Trust is destroyed by suspicious behavior

Dear Annie: I’ve been married to “Nancy” for 18 years. Two years ago, we became involved in youth programs in our community as we have three children. This gave us opportunities to meet new people.

During this time, I noticed Nancy changing. After one meeting, I caught her in a truck with another man. She claimed they were just talking, but I didn’t believe her. She consented to a polygraph, which she failed. I then asked her to submit to another with a different tester, and she failed that, too. These examiners have been doing this for over 20 years and both said she is lying.

Nancy maintains her innocence and I’m confused. We attended counseling and got some things worked out, but I simply don’t trust her. What is your advice? Don’t Believe Her

Dear Don’t Believe: Polygraphs are not infallible, so unless you catch her in the act, you will never be 100 percent certain. Your choice then is to leave your wife or forgive her. You have children at home. Unless Nancy gives you additional reason to be suspicious, please try to forgive her with your whole heart so you can get past this. It won’t be easy, but it can be done. Both of you should go back to counseling so you can express yourselves and deal with your fears.

Dear Annie: My wife is a hoarder. Every square inch of our house is covered in clutter. The dining room table and kitchen counters are unusable, and the guest bedroom is knee-deep in junk. Many days when I come home, I can’t find a place to sit. I won’t even mention the bathrooms. We have not had friends visit in years because of the trash. Annie, I can’t take it anymore.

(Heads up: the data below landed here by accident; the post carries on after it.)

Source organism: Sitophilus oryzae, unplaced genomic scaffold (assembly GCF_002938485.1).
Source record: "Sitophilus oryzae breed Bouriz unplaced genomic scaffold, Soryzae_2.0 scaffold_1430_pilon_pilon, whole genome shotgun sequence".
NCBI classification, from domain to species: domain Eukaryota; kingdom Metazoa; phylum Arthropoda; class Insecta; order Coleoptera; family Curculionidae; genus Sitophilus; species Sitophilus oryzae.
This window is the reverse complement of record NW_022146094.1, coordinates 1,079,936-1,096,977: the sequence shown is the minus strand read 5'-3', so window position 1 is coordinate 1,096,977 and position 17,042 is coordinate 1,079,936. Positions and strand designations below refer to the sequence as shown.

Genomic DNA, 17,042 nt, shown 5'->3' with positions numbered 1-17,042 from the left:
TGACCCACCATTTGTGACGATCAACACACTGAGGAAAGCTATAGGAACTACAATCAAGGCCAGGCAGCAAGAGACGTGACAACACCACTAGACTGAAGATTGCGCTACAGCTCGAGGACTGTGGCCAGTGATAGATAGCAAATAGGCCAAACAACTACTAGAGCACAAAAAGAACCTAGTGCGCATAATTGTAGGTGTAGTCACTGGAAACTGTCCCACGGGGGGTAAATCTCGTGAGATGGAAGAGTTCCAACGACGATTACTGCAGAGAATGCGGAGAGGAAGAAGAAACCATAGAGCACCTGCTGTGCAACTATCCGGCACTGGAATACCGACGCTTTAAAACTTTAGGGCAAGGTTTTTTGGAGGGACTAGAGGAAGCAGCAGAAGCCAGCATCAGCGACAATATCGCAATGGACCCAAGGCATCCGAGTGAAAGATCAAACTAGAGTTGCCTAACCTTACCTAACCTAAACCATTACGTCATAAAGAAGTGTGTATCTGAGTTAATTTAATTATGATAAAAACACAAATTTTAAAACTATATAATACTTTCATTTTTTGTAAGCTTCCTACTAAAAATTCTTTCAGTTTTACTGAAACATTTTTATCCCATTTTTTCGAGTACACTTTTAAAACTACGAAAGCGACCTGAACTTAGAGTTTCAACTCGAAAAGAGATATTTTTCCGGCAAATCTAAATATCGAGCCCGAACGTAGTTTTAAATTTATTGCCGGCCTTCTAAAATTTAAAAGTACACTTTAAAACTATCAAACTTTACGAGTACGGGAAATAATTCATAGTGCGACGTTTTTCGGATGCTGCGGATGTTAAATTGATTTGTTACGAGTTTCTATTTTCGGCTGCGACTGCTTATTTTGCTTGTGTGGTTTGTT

I have contacted support groups both online and off, and the stock answer is that one cannot change hoarders and I need to develop more understanding and empathy. Well, after living like this for 20 years, I have run out of sympathy.

The clutter is causing me stress and making me physically ill. The house is in disrepair because I cannot get to areas that need fixing. My wife promises to do better, but nothing ever changes and she will not seek counseling. I am at the end of my rope and ready to walk, but I know if I give her an ultimatum, she’ll choose the clutter. Can anything be done to save this marriage? Exasperated Husband

Dear Exasperated: The trouble with ultimatums is that you have to be willing to follow through. Hoarding is part of an obsessive-compulsive disorder. Your wife needs to see someone who specializes in cognitive behavioral therapy and she also may benefit from medication. You cannot force her to do this, but you can lovingly explain how damaging her behavior is to herself and to your marriage, and that she’ll be happier if she deals with it. Ask how you can help her. If one of your online resources wasn’t the Obsessive Compulsive Foundation (, please contact them immediately.

Dear Annie: You made some excellent points to “Isolated Wife,” whose husband stopped drinking on his own. Might I suggest an additional one? As a professional counselor who works with many recovering alcoholics and addicts, I believe substance-use problems usually have multiple causes, but when alcohol is the substance of choice, one of those causes is often some form of social anxiety. Nearly all of my clients who struggle with drinking report that they started because it made them able to tolerate social situations.

Bob may be avoiding social events because he fears being tempted by alcohol, but he may also be avoiding the events themselves. An evaluation for depression is a good idea, along with one for anxiety disorders (including social phobia). A good therapist can then help him learn ways of coping without alcohol. J.R.

Dear J.R.: We appreciate your professional assistance. Thanks.

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